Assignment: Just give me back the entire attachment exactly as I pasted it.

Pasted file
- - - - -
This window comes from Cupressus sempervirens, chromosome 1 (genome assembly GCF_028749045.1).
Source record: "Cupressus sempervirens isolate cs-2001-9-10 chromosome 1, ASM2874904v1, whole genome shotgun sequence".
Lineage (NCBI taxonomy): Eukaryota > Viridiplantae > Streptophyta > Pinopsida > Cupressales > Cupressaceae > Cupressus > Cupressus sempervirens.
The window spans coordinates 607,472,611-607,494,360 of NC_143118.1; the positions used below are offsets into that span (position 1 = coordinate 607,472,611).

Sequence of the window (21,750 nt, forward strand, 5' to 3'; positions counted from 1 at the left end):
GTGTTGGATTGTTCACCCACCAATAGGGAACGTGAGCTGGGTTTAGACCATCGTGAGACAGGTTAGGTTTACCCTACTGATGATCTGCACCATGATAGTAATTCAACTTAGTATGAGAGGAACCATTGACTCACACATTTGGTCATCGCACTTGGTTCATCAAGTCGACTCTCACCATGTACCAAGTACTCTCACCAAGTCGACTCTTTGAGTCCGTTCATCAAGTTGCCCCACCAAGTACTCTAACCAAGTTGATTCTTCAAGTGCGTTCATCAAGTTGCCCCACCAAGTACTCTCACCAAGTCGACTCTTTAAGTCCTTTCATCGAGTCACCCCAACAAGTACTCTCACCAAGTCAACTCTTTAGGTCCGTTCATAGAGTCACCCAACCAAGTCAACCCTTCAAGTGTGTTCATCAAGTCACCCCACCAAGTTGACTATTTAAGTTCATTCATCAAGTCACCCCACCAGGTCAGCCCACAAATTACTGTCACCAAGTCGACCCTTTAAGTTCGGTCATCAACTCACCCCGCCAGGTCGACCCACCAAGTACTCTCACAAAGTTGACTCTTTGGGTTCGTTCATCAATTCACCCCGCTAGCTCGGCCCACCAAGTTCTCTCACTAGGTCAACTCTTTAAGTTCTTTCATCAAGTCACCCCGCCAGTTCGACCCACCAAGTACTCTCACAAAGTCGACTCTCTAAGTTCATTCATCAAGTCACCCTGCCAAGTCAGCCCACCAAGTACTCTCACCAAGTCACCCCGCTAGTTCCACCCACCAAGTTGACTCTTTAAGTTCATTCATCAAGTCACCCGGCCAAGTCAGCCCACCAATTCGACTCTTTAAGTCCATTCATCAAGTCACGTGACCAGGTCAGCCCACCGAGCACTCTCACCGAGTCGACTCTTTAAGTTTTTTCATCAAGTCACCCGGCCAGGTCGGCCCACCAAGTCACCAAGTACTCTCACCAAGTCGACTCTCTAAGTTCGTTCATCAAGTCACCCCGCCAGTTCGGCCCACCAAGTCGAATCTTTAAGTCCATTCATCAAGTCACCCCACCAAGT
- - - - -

This window comes from Cupressus sempervirens, chromosome 1 (genome assembly GCF_028749045.1).
Source record: "Cupressus sempervirens isolate cs-2001-9-10 chromosome 1, ASM2874904v1, whole genome shotgun sequence".
Lineage (NCBI taxonomy): Eukaryota > Viridiplantae > Streptophyta > Pinopsida > Cupressales > Cupressaceae > Cupressus > Cupressus sempervirens.
The window spans coordinates 607,472,611-607,494,360 of NC_143118.1; the positions used below are offsets into that span (position 1 = coordinate 607,472,611).

Sequence of the window (21,750 nt, forward strand, 5' to 3'; positions counted from 1 at the left end):
GTGTTGGATTGTTCACCCACCAATAGGGAACGTGAGCTGGGTTTAGACCATCGTGAGACAGGTTAGGTTTACCCTACTGATGATCTGCACCATGATAGTAATTCAACTTAGTATGAGAGGAACCATTGACTCACACATTTGGTCATCGCACTTGGTTCATCAAGTCGACTCTCACCATGTACCAAGTACTCTCACCAAGTCGACTCTTTGAGTCCGTTCATCAAGTTGCCCCACCAAGTACTCTAACCAAGTTGATTCTTCAAGTGCGTTCATCAAGTTGCCCCACCAAGTACTCTCACCAAGTCGACTCTTTAAGTCCTTTCATCGAGTCACCCCAACAAGTACTCTCACCAAGTCAACTCTTTAGGTCCGTTCATAGAGTCACCCAACCAAGTCAACCCTTCAAGTGTGTTCATCAAGTCACCCCACCAAGTTGACTATTTAAGTTCATTCATCAAGTCACCCCACCAGGTCAGCCCACAAATTACTGTCACCAAGTCGACCCTTTAAGTTCGGTCATCAACTCACCCCGCCAGGTCGACCCACCAAGTACTCTCACAAAGTTGACTCTTTGGGTTCGTTCATCAATTCACCCCGCTAGCTCGGCCCACCAAGTTCTCTCACTAGGTCAACTCTTTAAGTTCTTTCATCAAGTCACCCCGCCAGTTCGACCCACCAAGTACTCTCACAAAGTCGACTCTCTAAGTTCATTCATCAAGTCACCCTGCCAAGTCAGCCCACCAAGTACTCTCACCAAGTCACCCCGCTAGTTCCACCCACCAAGTTGACTCTTTAAGTTCATTCATCAAGTCACCCGGCCAAGTCAGCCCACCAATTCGACTCTTTAAGTCCATTCATCAAGTCACGTGACCAGGTCAGCCCACCGAGCACTCTCACCGAGTCGACTCTTTAAGTTTTTTCATCAAGTCACCCGGCCAGGTCGGCCCACCAAGTCACCAAGTACTCTCACCAAGTCGACTCTCTAAGTTCGTTCATCAAGTCACCCCGCCAGTTCGGCCCACCAAGTCGAATCTTTAAGTCCATTCATCAAGTCACCCCACCAAGT